Monthly Archives: August 2007

LJ Webcast: ROI on Scholarly Journals Acquisitions & Publishing

1 p.m., Sept. 13
1-210 Daley Library

Join Library Journal Technology Editor Jay Datema and a panel of librarians and publishers Sept. 13 at 1 p.m. for an hour-long discussion of the rising demand for electronic information and the corresponding rise in pricing; methods to establish prices other than impact factor, citation analysis, usage, etc.; discount opportunities for archiving; open access and metrics for value; for-profit publishers maintaining acceptable margin in a value-based pricing world; quantifying the academic contribution to the scholarly publishing process; and more.

For those unable to visit Daley, registration for this Webcast is free.

New public interfaces appearing

Several libraries have been implementing new interfaces to their online catalogs. For a look at some of these new products, see:

  • AquaBrowser – Oklahoma State
  • Primo – Vanderbilt
  • WorldCat Local – University of Washington [use the single search box on the front page to get a result set in WorldCat Local]

UIC is exploring these new systems with UIUC, UIS, and CARLI. We’ll keep you posted on our findings.

Sabbatical leaves of absence for 2008-09

Instructions for Sabbatical Leaves of Absence for 2008-2009 are now available on the Provost’s Web site.
Applications for sabbaticals for any interested Library faculty must be submitted to Jessica Canlas in the Administrative Office by Monday, Oct. 1.
If you are thinking about submitting a proposal, Mary Case is requesting that she be notified by Sept. 14.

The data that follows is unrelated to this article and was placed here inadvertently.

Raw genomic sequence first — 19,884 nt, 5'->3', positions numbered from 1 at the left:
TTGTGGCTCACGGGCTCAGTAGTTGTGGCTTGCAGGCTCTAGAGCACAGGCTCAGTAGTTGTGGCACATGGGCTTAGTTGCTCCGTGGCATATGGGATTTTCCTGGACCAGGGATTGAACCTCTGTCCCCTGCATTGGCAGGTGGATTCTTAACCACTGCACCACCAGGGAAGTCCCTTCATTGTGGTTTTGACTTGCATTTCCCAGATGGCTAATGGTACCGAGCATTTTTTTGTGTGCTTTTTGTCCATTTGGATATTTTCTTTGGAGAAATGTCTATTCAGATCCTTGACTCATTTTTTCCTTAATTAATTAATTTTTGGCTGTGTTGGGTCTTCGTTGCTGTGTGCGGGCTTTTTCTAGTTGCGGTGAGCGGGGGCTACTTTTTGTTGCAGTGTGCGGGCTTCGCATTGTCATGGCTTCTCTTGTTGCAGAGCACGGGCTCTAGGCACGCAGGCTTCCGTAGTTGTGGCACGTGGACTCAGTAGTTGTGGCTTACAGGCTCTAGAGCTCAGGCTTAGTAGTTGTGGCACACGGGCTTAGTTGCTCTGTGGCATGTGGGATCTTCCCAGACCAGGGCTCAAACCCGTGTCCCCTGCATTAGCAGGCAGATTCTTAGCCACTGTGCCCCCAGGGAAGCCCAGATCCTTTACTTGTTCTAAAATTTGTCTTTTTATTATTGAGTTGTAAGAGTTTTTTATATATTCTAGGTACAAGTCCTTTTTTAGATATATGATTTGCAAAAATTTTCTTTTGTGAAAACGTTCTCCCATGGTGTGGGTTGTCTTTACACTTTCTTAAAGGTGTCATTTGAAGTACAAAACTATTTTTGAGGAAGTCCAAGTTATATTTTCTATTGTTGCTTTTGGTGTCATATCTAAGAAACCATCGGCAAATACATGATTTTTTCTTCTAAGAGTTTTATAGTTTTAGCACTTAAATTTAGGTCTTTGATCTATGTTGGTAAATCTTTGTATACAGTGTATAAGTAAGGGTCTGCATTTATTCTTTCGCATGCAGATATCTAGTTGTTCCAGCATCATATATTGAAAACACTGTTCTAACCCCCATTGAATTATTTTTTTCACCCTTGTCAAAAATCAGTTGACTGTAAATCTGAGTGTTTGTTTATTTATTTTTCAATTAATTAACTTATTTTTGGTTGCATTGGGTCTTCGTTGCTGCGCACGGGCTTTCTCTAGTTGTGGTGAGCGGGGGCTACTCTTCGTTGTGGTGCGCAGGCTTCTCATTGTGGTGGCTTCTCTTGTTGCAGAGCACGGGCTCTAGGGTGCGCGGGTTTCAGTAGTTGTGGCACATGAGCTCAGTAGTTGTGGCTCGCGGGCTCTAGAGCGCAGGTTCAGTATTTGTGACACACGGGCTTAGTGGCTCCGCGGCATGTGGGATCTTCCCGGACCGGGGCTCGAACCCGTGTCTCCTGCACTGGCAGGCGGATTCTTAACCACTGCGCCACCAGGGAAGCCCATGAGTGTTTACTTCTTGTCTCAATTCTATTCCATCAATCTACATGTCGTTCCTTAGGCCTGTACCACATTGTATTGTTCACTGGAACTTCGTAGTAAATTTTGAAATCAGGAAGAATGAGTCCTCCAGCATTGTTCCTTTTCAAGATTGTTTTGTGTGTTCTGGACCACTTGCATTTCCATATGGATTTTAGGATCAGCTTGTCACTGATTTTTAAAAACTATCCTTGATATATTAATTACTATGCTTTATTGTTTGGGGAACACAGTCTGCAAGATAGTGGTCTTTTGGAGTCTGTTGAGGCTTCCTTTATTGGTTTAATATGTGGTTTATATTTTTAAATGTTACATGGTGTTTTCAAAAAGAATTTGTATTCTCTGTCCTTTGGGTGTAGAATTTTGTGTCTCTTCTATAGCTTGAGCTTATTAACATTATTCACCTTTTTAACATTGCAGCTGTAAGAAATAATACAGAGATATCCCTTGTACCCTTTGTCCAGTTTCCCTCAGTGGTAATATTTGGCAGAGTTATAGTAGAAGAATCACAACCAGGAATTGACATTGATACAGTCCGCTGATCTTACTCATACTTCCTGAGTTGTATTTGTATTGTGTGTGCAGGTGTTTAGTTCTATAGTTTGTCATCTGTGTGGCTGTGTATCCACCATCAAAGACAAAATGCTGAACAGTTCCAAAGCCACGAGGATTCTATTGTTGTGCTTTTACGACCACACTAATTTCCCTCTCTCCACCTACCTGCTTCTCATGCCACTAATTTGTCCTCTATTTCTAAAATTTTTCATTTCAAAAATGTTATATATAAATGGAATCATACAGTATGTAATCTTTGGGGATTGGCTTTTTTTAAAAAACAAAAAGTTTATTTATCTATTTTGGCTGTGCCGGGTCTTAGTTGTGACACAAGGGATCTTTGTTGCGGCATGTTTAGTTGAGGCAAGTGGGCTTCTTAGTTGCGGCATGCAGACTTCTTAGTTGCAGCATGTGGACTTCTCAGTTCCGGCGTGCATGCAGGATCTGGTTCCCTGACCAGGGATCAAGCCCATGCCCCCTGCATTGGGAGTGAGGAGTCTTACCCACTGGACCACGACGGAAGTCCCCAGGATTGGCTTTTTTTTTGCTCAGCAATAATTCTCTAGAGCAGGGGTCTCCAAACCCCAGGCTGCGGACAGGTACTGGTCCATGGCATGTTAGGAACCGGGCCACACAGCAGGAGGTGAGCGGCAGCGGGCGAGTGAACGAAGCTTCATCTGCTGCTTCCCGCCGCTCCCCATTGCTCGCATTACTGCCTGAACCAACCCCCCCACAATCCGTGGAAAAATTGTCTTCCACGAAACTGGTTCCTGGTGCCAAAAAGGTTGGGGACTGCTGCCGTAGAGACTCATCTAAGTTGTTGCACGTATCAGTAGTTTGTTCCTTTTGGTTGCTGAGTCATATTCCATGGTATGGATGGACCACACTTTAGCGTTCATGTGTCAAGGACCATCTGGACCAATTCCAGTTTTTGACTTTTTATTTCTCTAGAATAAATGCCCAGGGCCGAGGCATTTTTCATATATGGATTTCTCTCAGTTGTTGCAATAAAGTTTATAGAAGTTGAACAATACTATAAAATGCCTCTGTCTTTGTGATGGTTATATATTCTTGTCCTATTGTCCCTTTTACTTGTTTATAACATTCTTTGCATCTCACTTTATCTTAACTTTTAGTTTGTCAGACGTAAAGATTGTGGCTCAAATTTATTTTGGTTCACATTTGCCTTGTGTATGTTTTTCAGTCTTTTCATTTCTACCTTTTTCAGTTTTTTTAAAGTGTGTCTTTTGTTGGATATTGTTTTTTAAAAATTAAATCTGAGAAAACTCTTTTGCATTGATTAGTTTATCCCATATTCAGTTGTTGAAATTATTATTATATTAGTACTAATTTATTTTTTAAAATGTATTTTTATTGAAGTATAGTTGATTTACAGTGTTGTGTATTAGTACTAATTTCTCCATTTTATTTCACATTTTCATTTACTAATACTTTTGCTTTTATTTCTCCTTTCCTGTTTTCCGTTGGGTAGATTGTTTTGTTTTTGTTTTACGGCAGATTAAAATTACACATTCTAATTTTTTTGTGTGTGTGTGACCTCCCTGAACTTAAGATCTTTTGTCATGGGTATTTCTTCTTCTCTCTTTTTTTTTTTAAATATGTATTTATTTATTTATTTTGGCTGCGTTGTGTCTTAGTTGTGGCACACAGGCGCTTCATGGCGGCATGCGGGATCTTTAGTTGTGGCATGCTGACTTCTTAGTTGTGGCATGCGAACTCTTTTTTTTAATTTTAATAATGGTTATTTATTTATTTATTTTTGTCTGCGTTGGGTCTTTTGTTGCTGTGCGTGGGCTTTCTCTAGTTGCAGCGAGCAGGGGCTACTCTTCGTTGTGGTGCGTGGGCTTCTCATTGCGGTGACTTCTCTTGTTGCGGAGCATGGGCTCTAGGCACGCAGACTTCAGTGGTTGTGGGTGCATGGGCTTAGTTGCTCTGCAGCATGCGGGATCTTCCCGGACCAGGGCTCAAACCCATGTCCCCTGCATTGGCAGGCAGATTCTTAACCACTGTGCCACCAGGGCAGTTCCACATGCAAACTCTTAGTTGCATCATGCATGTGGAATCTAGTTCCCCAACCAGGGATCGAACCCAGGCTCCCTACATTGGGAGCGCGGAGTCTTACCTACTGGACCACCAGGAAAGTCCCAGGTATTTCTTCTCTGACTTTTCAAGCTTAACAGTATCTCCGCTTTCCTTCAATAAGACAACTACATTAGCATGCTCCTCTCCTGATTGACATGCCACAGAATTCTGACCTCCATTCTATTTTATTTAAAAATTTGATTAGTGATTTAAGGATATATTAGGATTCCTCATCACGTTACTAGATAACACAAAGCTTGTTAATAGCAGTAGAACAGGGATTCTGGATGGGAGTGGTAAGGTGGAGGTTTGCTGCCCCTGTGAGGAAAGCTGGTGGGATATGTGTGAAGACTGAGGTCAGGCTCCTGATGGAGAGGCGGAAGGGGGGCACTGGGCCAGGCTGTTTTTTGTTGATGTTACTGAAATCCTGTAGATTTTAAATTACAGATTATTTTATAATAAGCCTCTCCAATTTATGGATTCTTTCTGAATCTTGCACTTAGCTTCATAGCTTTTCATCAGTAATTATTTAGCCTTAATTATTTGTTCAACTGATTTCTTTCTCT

Carnegie-Whitney Awards up to $5,000

DON’T MISS THIS OPPORTUNITY FOR LIBRARIANS!

The American Library Association Publishing Committee’s Carnegie-Whitney Award provides a grant of up to $5,000 for the preparation of print or electronic reading lists, indexes, or other guides to library resources that promote reading or the use of library resources at any type of library.

Funded projects have ranged from popular, general-reader proposals such as “ReadMOre,” a reading list for Missouri’s state-wide reading program, to more specialized, scholarly proposals such as “Librarianship and Information Science in the Islamic World, 1966-1999: An Annotated Bibliography.”

Applications must be received by November 5, 2007. Recipients will be notified by the end of February 2008.

For more information and guidelines, contact Mary Jo Bolduc, Grant Administrator, American Library Association,  312-280-5416.

Recent conference

UIC Library was represented at the First International Public Knowledge Project (PKP) Conference on Scholarly Publishing held in Vancouver this summer. Nancy John, Digital Publishing Librarian, Ed Valauskas, editor of First Monday, Mark Mattaini, editor of Behavior and Social Issues and a faculty member in the School of Social Work, and Mary Case, University Librarian, presented a panel on UIC’s implementation of the Open Journal Systems (OJS), an open source journal-publishing software developed by the PKP. Over 200 people attended the conference including librarians, technologists, researchers, and editors.

Papers from the conference will be published in a special issue of First Monday this fall. If you haven’t seen our journal publishing program, please take a look at Journals@UIC.

Interesting reading

I just wanted to call your attention to a couple of interesting articles that appeared recently. “An Anthropologist in the Library” in the August 17th Chronicle gives a preview of the work of Anthropologist Nancy Fried Foster at the University of Rochester where she examines how students go about doing their research and school work. While perhaps not directly relevant to our own students, it does give one pause about some of the assumptions we make when designing our library services and communication strategies.

In the August 22 Inside Higher Education, there is an article on the Anthropological Society of America’s moving of its journals from the University of California Press to Wiley-Blackwell. “Publishing and Values” is a good summary of the key issues facing scholarly societies in the conduct of their publishing operations and the growing support among their members for open access.

Read anything of interest lately?